10. Impacts of a clay plaster on indoor air quality assessed using chemical and sensory measurements

    DEFF Research Database (Denmark)

    Darling, Erin K.; Cros, Clement J.; Wargocki, Pawel

    2012-01-01

    plaster as a PRM for improving air quality by controlling ozone, perceived air quality (PAQ) was determined in the presence of eight combinations of an emitting and reactive pollutant source (new carpet), clay plaster applied to gypsum wallboard, and chamber air with and without ozone. A panel of 24 human....... Perceived air quality was most acceptable and concentrations of aldehydes were lowest when only clay plaster or both clay plaster and carpet were present in the chambers without ozone. The least acceptable PAQ and the highest concentrations of aldehydes were observed when carpet and ozone were present...... together; addition of clay plaster for this condition improved PAQ and considerably decreased aldehyde concentrations....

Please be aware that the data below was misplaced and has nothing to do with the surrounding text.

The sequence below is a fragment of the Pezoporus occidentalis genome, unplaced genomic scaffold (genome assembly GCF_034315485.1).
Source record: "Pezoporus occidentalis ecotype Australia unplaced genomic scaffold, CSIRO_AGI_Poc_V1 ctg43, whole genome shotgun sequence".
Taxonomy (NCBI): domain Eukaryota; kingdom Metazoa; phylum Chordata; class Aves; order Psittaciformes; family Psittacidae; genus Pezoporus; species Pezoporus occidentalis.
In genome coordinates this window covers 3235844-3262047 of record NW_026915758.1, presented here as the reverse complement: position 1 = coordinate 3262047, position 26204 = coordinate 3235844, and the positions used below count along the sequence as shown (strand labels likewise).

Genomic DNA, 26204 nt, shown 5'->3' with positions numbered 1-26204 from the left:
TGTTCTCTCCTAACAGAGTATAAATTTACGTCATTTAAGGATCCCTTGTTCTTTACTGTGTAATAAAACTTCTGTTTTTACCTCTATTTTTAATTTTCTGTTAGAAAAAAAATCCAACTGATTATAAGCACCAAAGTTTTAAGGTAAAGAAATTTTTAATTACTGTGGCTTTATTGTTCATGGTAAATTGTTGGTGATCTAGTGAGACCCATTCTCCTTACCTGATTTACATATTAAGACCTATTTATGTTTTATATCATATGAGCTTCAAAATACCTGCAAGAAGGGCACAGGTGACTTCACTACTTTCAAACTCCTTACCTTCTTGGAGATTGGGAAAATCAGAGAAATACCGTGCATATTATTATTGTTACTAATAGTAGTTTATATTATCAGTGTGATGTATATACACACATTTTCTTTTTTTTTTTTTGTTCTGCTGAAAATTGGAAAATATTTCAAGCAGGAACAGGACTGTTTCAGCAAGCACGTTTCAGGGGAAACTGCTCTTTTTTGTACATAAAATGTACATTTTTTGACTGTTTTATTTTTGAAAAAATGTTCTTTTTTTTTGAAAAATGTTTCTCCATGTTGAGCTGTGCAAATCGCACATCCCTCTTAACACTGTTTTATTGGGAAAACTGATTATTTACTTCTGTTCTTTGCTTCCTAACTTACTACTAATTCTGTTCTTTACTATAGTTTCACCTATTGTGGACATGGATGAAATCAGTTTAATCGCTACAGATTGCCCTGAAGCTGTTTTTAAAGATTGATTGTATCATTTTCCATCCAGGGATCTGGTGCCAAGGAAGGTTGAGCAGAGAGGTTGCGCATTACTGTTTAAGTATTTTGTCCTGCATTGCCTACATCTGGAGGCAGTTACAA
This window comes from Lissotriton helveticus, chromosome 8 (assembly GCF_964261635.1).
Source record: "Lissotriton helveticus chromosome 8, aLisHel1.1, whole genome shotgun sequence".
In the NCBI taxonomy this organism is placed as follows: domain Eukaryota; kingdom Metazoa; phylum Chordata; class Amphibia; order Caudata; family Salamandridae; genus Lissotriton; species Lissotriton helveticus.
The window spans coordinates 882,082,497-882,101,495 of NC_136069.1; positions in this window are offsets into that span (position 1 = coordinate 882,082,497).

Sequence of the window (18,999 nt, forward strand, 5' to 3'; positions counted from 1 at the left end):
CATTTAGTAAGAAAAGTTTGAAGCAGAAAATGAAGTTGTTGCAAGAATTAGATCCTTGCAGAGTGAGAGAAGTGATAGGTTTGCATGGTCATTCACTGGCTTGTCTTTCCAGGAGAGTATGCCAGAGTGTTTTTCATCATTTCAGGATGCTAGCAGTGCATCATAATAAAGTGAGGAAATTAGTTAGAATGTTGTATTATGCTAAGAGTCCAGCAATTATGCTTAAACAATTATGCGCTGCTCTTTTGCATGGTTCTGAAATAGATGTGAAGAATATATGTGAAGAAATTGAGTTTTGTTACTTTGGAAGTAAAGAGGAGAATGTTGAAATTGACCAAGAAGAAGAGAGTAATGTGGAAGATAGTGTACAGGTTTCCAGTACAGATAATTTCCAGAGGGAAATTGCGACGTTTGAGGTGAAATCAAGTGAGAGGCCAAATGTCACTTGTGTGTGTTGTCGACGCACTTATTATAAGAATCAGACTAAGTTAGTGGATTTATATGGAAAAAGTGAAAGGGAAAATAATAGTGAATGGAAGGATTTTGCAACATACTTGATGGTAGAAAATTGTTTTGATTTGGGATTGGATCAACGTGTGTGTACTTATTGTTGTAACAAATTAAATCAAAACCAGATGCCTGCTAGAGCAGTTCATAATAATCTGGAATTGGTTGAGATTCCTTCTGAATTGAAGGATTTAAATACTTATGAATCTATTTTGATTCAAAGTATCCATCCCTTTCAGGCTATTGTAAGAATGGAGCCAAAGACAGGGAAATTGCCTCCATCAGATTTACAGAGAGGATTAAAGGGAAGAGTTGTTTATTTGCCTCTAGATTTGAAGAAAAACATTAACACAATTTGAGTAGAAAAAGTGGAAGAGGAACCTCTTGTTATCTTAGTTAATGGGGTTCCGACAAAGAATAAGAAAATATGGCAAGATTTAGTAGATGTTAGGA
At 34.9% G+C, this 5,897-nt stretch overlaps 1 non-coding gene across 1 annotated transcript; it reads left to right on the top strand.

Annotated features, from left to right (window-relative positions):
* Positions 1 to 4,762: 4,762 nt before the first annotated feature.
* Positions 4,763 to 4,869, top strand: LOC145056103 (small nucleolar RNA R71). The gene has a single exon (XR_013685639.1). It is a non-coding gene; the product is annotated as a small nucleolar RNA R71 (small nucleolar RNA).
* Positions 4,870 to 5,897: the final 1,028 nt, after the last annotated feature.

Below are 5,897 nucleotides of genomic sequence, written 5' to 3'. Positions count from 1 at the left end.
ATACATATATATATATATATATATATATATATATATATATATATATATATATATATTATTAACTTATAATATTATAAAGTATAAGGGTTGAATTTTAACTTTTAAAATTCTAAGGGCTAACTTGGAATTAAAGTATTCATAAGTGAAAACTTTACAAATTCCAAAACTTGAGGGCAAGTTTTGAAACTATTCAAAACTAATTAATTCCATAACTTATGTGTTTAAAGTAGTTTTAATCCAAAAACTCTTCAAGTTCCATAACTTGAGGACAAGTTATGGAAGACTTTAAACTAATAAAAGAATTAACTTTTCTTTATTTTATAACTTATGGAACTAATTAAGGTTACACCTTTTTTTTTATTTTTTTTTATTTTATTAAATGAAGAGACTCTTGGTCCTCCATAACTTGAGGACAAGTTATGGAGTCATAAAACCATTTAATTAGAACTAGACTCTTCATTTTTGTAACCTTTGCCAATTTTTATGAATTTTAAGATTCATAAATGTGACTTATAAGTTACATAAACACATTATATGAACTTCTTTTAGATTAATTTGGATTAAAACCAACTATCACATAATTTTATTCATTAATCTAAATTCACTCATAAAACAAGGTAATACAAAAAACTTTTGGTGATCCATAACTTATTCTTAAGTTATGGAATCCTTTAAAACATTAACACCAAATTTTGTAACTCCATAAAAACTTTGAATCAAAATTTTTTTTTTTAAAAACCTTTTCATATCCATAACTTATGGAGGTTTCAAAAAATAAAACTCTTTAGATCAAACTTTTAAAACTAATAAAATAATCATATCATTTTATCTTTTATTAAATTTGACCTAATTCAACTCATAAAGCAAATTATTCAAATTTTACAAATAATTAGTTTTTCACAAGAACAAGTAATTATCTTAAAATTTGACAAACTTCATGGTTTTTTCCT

11. Air quality measurements for site characterization

    International Nuclear Information System (INIS)

    Carter, M.W.; Conklin, W.C.

    1982-01-01